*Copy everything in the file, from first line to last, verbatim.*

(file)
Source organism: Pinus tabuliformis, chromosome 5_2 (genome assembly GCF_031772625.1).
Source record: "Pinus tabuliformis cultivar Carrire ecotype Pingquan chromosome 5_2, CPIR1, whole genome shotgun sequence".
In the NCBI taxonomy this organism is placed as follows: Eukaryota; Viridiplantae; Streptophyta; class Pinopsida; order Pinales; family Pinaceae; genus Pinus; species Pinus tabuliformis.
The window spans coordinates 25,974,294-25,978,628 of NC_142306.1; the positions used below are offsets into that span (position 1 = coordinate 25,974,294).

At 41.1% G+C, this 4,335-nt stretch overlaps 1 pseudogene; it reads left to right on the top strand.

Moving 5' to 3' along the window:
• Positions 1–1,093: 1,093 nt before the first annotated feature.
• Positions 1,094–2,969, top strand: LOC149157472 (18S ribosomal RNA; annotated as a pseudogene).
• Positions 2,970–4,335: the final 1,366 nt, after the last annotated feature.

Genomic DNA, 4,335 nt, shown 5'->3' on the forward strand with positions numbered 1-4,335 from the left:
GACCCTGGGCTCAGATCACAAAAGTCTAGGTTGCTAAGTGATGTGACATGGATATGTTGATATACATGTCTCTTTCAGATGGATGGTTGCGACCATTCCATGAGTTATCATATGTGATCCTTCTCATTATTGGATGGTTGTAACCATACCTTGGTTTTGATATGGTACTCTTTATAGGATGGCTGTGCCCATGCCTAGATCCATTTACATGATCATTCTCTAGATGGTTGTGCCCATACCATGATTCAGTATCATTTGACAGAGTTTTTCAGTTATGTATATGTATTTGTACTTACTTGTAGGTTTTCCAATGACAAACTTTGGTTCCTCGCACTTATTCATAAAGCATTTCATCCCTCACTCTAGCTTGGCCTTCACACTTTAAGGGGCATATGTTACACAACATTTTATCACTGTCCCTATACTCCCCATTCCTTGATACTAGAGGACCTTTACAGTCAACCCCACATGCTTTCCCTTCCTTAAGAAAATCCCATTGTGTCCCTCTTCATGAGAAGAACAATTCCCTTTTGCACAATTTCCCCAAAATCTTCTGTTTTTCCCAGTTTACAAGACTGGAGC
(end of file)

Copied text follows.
Source organism: Pinus tabuliformis, chromosome 5_2 (genome assembly GCF_031772625.1).
Source record: "Pinus tabuliformis cultivar Carrire ecotype Pingquan chromosome 5_2, CPIR1, whole genome shotgun sequence".
In the NCBI taxonomy this organism is placed as follows: Eukaryota; Viridiplantae; Streptophyta; class Pinopsida; order Pinales; family Pinaceae; genus Pinus; species Pinus tabuliformis.
The window spans coordinates 25,974,294-25,978,628 of NC_142306.1; the positions used below are offsets into that span (position 1 = coordinate 25,974,294).

At 41.1% G+C, this 4,335-nt stretch overlaps 1 pseudogene; it reads left to right on the top strand.

Moving 5' to 3' along the window:
• Positions 1–1,093: 1,093 nt before the first annotated feature.
• Positions 1,094–2,969, top strand: LOC149157472 (18S ribosomal RNA; annotated as a pseudogene).
• Positions 2,970–4,335: the final 1,366 nt, after the last annotated feature.

Genomic DNA, 4,335 nt, shown 5'->3' on the forward strand with positions numbered 1-4,335 from the left:
GACCCTGGGCTCAGATCACAAAAGTCTAGGTTGCTAAGTGATGTGACATGGATATGTTGATATACATGTCTCTTTCAGATGGATGGTTGCGACCATTCCATGAGTTATCATATGTGATCCTTCTCATTATTGGATGGTTGTAACCATACCTTGGTTTTGATATGGTACTCTTTATAGGATGGCTGTGCCCATGCCTAGATCCATTTACATGATCATTCTCTAGATGGTTGTGCCCATACCATGATTCAGTATCATTTGACAGAGTTTTTCAGTTATGTATATGTATTTGTACTTACTTGTAGGTTTTCCAATGACAAACTTTGGTTCCTCGCACTTATTCATAAAGCATTTCATCCCTCACTCTAGCTTGGCCTTCACACTTTAAGGGGCATATGTTACACAACATTTTATCACTGTCCCTATACTCCCCATTCCTTGATACTAGAGGACCTTTACAGTCAACCCCACATGCTTTCCCTTCCTTAAGAAAATCCCATTGTGTCCCTCTTCATGAGAAGAACAATTCCCTTTTGCACAATTTCCCCAAAATCTTCTGTTTTTCCCAGTTTACAAGACTGGAGC